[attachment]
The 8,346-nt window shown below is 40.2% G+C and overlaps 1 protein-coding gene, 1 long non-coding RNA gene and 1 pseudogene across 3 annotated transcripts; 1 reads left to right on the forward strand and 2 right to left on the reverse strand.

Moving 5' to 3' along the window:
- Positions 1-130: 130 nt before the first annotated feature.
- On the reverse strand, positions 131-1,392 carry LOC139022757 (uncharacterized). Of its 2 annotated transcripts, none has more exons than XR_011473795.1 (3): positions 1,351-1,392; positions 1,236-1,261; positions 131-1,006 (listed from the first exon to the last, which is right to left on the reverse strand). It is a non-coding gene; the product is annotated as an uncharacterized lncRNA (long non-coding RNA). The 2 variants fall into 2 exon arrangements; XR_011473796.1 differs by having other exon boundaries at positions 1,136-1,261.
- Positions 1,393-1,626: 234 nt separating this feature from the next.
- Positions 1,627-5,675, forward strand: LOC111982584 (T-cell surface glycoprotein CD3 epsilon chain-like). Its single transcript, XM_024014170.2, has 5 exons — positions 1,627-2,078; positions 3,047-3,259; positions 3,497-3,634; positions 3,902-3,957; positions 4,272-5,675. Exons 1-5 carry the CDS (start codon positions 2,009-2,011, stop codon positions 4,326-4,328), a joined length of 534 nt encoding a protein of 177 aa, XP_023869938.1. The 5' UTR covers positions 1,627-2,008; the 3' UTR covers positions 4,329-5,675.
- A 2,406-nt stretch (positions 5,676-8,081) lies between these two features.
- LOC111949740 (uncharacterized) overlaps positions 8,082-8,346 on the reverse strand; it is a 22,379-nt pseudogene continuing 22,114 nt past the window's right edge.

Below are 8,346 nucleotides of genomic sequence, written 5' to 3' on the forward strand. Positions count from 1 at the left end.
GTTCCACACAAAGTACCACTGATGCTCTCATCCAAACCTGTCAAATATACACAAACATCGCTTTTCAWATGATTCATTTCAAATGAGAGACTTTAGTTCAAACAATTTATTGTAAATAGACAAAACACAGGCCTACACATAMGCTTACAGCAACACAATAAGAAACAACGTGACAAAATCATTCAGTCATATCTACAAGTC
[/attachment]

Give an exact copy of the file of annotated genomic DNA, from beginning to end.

The 8,346-nt window shown below is 40.2% G+C and overlaps 1 protein-coding gene, 1 long non-coding RNA gene and 1 pseudogene across 3 annotated transcripts; 1 reads left to right on the forward strand and 2 right to left on the reverse strand.

Moving 5' to 3' along the window:
- Positions 1-130: 130 nt before the first annotated feature.
- On the reverse strand, positions 131-1,392 carry LOC139022757 (uncharacterized). Of its 2 annotated transcripts, none has more exons than XR_011473795.1 (3): positions 1,351-1,392; positions 1,236-1,261; positions 131-1,006 (listed from the first exon to the last, which is right to left on the reverse strand). It is a non-coding gene; the product is annotated as an uncharacterized lncRNA (long non-coding RNA). The 2 variants fall into 2 exon arrangements; XR_011473796.1 differs by having other exon boundaries at positions 1,136-1,261.
- Positions 1,393-1,626: 234 nt separating this feature from the next.
- Positions 1,627-5,675, forward strand: LOC111982584 (T-cell surface glycoprotein CD3 epsilon chain-like). Its single transcript, XM_024014170.2, has 5 exons — positions 1,627-2,078; positions 3,047-3,259; positions 3,497-3,634; positions 3,902-3,957; positions 4,272-5,675. Exons 1-5 carry the CDS (start codon positions 2,009-2,011, stop codon positions 4,326-4,328), a joined length of 534 nt encoding a protein of 177 aa, XP_023869938.1. The 5' UTR covers positions 1,627-2,008; the 3' UTR covers positions 4,329-5,675.
- A 2,406-nt stretch (positions 5,676-8,081) lies between these two features.
- LOC111949740 (uncharacterized) overlaps positions 8,082-8,346 on the reverse strand; it is a 22,379-nt pseudogene continuing 22,114 nt past the window's right edge.

Below are 8,346 nucleotides of genomic sequence, written 5' to 3' on the forward strand. Positions count from 1 at the left end.
GTTCCACACAAAGTACCACTGATGCTCTCATCCAAACCTGTCAAATATACACAAACATCGCTTTTCAWATGATTCATTTCAAATGAGAGACTTTAGTTCAAACAATTTATTGTAAATAGACAAAACACAGGCCTACACATAMGCTTACAGCAACACAATAAGAAACAACGTGACAAAATCATTCAGTCATATCTACAAGTC